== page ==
Nick Cave and Warren Ellis performing at The Royal Concert Hall Nottingham on Wednesday 8th September 2021


Images and Review by Kevin Cooper

Emerging from eighteen months of a Covid pandemic enforced sabbatical, Nick Cave and his fellow Bad Seed, Warren Ellis seemed delighted to be on stage at the Royal Concert Hall last night, performing a set that sees their first tour as a duo.

Probably the oddest looking couple in the music industry, Cave clad in the best Saville Row has to offer whilst Ellis sits on stage looking like Father Abraham, they delivered a beautifully presented and sporadically magical show.

With songs from new album Ghosteen which Cave and the Bad Seeds were supposed to tour pre pandemic, this was one of the first opportunities that audiences have had to hear these songs live. And with Carnage, an album of songs written over three days during the lockdown with just Ellis, Nick Cave aficionados were taken to music heaven.

Both albums were composed in the wake of the death of Cave’s teenage son, Arthur, in 2015 so they make for beautiful, hauntingly sad and at times a deeply uncomfortable listening experience. Yet as the songs focused upon the starkness of his grief and the depths of his love, the raw power of the material and visceral intensity of the performance was at times, breathtaking.

Joining them on stage was multi instrumentalist Frenchman Johnny Hostile on synthesiser, guitar, violin and flute, and three backing vocalists, T Jae Cole, Janet Rasmus and Wendi Rosi who served to add a celestial wallop to the set which started with Spinning Song from Ghosteen followed by a further two album tracks, Bright Horses and the gem that is Night Raid with Cave’s rich baritone and haunting lyrics.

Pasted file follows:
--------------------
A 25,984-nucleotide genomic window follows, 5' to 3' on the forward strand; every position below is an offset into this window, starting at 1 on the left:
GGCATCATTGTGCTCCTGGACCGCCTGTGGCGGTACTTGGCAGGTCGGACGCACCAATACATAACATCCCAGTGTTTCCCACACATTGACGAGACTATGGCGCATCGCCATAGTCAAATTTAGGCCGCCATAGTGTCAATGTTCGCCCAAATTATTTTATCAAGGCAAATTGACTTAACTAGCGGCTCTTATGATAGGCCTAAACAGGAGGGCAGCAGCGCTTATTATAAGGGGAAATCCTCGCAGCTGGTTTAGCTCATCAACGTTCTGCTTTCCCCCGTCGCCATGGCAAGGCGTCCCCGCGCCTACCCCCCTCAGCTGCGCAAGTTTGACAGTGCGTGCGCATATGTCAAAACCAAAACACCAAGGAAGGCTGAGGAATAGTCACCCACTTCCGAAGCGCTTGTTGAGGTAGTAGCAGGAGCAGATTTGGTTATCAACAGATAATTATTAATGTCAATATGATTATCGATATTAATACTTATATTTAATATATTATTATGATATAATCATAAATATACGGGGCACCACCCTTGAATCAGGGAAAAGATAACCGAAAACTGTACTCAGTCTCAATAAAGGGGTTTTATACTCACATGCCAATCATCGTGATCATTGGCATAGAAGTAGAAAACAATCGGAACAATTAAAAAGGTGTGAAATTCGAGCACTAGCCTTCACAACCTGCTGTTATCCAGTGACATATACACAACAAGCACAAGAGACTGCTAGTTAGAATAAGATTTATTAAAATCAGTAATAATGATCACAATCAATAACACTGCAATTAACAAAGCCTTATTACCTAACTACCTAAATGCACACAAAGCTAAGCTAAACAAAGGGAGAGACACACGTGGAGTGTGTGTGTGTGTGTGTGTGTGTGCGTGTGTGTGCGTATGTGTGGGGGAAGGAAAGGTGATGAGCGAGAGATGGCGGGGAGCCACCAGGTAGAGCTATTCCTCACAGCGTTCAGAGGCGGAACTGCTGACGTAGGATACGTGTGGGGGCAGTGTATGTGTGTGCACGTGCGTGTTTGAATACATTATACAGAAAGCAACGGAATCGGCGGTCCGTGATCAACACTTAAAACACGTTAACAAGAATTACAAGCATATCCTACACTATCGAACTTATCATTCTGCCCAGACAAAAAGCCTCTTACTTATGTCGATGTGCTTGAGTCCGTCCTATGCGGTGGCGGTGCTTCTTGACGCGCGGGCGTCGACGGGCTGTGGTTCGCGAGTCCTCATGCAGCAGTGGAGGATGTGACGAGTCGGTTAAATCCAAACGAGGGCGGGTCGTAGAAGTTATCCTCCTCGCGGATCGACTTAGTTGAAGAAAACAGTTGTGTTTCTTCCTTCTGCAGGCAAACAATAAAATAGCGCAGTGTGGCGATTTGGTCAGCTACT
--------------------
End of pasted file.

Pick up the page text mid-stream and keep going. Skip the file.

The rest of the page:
The title track from Carnage managed to lift the mood slightly before White Elephant with its vivid imagery was both lyrically unconventional and scary. Prowling the stage or seated at his piano, Cave was mesmerizing. Ellis perched on his tiny chair all but invisible behind his unruly grey beard, provided excellent back up to the likes of Lavender Fields and Waiting For You.

Back at the grand piano for the beautiful I Need You, with its desperately emotional lyrics, and for what Cave said was the best song ever written, T Rex’s Cosmic Dancer, the audience hung on his every word.

It was not all gloomy stuff because there was the Bad Seeds belter, God Is In The House mashed up with Breathless and Palaces and when Cave delivered a thrilling Hand Of God, he showed just what a fabulous showman he really is. Back at his piano for main set closer Balcony Man, a song written on the balcony of his Brighton home during the lock down, he started unaccompanied before the very talented Ellis added his contribution as his electronic sounds rebounded around the Concert Hall’s incredible acoustics.

Back on stage for the first of two encores it was Hollywood that was introduced to this appreciative audience before older song, Darker With The Day saw Cave at the front of the stage to also deliver Albuquerque.

Finishing the evening with a mournful and soulful Ghosteen Speaks, Cave’s message had been clear throughout the night. Whether living with and coming out of a global pandemic or dealing with an unspeakable personal trauma, there is always some comfort to be had. If a person is not able to articulate about their own loss especially in these uncertain times, then at least they can listen to Cave’s lyrics and know that there is a light at the end of a very dark tunnel. Just ask Nick Cave.